As written by Forster and Ratima in 1997
Traditionally, a Marae was the space or area in front of the meeting house. In contemporary times this definition has been extended to include the entire complex, all of the buildings and the grounds that are associated with the meeting house. The Marae provides a central point for the local Māori community and an environment where Māori cultural practices are the norm.
Marae-based programmes can offer a unique environment to improve health and reduce harm - programmes can enhance access to te ao Maori (the Māori world) by emphasising tikanga, whānau and a holistic approach to health.
It is also believed that Marae-based programmes can:
- address access barriers to getting help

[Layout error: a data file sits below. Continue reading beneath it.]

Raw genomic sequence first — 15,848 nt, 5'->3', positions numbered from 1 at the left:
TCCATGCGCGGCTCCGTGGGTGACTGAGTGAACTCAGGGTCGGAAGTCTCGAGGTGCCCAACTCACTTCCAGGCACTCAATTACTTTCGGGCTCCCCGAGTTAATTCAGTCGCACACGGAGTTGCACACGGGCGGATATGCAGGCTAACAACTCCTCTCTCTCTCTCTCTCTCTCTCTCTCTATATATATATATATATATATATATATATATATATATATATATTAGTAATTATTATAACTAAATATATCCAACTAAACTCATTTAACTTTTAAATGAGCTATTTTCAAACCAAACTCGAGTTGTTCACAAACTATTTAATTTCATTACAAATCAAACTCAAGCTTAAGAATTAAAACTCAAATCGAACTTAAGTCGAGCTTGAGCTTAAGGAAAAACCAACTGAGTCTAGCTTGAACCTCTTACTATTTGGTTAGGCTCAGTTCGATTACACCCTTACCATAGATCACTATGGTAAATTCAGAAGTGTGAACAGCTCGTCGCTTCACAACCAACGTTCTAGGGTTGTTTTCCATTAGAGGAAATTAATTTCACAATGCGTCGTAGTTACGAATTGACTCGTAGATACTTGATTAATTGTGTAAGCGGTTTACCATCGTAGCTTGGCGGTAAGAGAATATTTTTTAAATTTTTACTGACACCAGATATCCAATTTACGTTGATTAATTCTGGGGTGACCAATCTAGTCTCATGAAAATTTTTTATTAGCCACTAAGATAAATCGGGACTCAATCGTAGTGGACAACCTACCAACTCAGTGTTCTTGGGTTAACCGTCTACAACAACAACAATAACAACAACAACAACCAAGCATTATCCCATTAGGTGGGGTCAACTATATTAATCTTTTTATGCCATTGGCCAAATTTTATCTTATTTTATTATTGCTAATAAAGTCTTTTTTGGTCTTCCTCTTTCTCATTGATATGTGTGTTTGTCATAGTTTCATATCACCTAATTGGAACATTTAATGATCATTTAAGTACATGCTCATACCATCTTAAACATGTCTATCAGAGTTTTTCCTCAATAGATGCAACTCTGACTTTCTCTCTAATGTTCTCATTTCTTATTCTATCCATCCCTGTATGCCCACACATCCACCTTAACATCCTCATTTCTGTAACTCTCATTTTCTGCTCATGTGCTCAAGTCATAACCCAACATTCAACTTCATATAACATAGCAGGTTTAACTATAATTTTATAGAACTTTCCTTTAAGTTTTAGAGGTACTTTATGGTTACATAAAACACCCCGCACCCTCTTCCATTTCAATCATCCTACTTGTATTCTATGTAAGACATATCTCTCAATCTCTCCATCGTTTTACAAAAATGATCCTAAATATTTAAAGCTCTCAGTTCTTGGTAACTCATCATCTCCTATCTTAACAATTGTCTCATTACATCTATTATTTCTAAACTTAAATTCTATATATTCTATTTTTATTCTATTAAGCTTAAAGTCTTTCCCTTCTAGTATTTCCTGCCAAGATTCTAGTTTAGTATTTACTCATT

- offer a more comfortable, social and relaxed environment to talk about issues
- strengthen the mandate for action by the community and so enable empowerment and control
Many Marae-based programmes are already in place throughout the country - to reduce smoking, improve healthy eating etc.
Alcohol and the Marae
Pre-European Māori were one of few societies NOT TO have manufactured or used psychoactive substances. Early Māori petitioned Parliament for the total prohibition of alcohol.
Many Marae have taken strong action to provide a healthy and safe environment for all to thrive.
Both iwi-based or urban Marae have developed policies in relation to alcohol use at the Marae. Some have gone further and sought to identify persons and their whānau who may need support in relation to alcohol use.
Many Marae have placed a rāhui or ban on alcohol in the Marae.